RISING SUN — What Joseph Wiggins remembers most about being in the Battle of Normandy is fear.

He and his fellow US Army men in Battery B, 461st Anti-Aircraft Artillery sat in a LST, a floating troop carrier, for better than a day listening as the first waves of D-Day soldiers made the infamous attack during World War II.

“I was scared to death,” Wiggins said of his 23-year-old self in June 1944. After listening to the war he and his fellow soldiers got sent to Omaha Beach. “You had to move so fast you didn’t think about what was going on.”

Wiggins remembers the sights, sounds and smells of the battle in which he was one of approximately 156,000 soldiers.

“The Germans were shelling the shore, there were a lot of bombs going off and airplanes flying around,” he recalled. “That was almost two days after the initial invasion.”

He and his fellow soldiers went in blind, he noted.

“They got us all close to the beach to load up. They didn’t tell us anything,” he said. “All we knew was we were seeing guys coming back wounded.”

His was one of four batteries in his detachment operating 40 mm guns.

“There were four guns in each battery and eight guys in each crew,” he explained of his role in the Army. “I was the tracker. I aimed the weapon.”

He was born and raised in Colora, married to Erma with one child, Joe, and another on the way when he received his draft notice. He had been working in the Conservation Corps but the draft moved him to Camp Haan Army Base in Riverside, Cal. Camp Haan was built specifically to train artillery anti-aircraft personnel.

“When he was in New York preparing to go overseas mom was in the hospital to have Harry,” daughter Phyllis Wiggins Unger said. “He didn’t see Harry for two years.”

During that two year stint in the Army Wiggins saw a lot of Europe including France, Scotland and Germany.

“Germany had so many statues, bridges and such. I would have liked to have seen parts of Germany. England, I’d seen enough of,” he said.

Wiggins also fought in the Battle of the Bulge, which lasted from Dec. 16, 1944 until Jan. 16, 1945.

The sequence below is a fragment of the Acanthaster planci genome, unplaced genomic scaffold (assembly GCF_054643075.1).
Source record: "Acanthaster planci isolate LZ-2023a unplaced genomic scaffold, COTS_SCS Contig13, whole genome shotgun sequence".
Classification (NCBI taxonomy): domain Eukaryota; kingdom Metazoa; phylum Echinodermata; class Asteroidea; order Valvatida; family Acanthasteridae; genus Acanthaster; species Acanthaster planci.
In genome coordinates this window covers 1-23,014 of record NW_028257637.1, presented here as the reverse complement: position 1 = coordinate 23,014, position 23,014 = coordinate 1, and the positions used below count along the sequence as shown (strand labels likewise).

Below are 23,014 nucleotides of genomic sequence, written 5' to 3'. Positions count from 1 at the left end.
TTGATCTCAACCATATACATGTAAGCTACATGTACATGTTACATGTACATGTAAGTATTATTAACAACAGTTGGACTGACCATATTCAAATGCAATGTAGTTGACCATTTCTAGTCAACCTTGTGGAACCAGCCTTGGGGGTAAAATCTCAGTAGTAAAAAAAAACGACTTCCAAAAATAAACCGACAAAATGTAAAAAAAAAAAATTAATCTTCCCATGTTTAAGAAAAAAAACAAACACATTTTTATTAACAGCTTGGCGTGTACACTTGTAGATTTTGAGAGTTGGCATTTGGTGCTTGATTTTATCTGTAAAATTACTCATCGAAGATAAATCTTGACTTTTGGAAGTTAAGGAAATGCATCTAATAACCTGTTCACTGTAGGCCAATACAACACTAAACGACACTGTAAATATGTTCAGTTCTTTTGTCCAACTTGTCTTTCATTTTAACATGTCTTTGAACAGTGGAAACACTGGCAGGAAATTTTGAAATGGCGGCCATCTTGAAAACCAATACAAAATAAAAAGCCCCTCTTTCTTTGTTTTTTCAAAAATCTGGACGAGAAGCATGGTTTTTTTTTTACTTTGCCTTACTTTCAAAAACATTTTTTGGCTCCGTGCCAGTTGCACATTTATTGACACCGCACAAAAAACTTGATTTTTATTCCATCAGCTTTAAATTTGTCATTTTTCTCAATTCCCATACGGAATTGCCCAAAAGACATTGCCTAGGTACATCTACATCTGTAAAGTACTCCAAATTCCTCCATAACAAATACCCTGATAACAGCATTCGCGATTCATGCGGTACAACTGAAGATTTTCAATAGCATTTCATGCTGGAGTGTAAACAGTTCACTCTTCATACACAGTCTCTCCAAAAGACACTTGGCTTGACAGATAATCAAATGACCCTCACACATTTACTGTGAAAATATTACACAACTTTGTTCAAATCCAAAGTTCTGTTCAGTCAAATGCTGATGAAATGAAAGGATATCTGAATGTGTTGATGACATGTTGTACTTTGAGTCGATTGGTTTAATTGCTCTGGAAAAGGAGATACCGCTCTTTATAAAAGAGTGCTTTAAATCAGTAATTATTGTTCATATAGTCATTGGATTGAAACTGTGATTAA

“That was a pretty rough deal,” he recalled. “A lot of firing. A lot of planes flying. It was our last stand.”

As a member of an anti-aircraft unit he was trained to recognize both allied and enemy planes by their silhouettes in the sky.

“I saw the first jet fighter,” he said. As it went overhead Wiggins said he realized what he was seeing.

Private First Class Joseph Wiggins got separated from his unit when he contracted pneumonia. It was during a particularly brutal winter in Europe, especially for troops living in foxholes and meager tents.

It took several weeks to recover. Once well enough to return to the battle, Wiggins worked to find his unit and avoid being re-assigned.

“I was scared of that. I didn’t want to go into a different unit,” he said. So he asked an ambulance driver if Battery B had been seen anywhere. He hitched a ride back to his unit from the hospital.

He also was injured by a low hanging wire.

“The guys in the Signal Corps set wires anywhere,” he said. Sitting atop a vehicle with his gun as a headrest, a wire caught Wiggins. “It pulled me off the gun. The wire yanked me up and pulled me over the tailgate.”

There was a truck right behind his pulling a much bigger gun. Quick thinking and a heavy coat saved him, according to Unger.

“That saved him from ripping his arm off,” she said.

Another time his unit was a quarter-mile behind a convoy that got stopped by German factions. Wiggins said they learned quickly what had happened closer to the front.

“They took them out, marched them all into a field and shot them all down,” he said quietly. “It was our boys.”

But two escaped and got word to the troops to the rear, which saved many more soldiers from the same fate.

“I was really lucky,” he added. “I didn’t get into too many hot spots.”

One time he and his unit was guarding an airfield when an enemy plane flew over.

“It made an awful racket,” he said. “He dropped a big old bomb in the middle of the airfield.” The explosion destroyed the runways.

Wiggins was in Leipzig, Germany when word was received that the war was over. While relieved he said the men remained on alert, guns at the ready.

When he was finally sent home he made the transition back to civilian life easily.

“It was so relaxing. Everything seemed like....we’re free,” he said. Still, two years and a World War later he said life was changed.

“Everything was moving so fast,” he said. “It seemed a lot different to me.”

He landed a job at Aberdeen Proving Ground conducting vehicle inspections.

“I inspected anything from a railroad car to a Jeep,” he said. “I also inspected tanks.”

Wiggins said he pretty much picked up where he left off. Joe and Harry soon had a sister Phyllis and then a brother named Doug.

Having recently celebrated his 100th birthday, Wiggins figures he’s “had a good life.”

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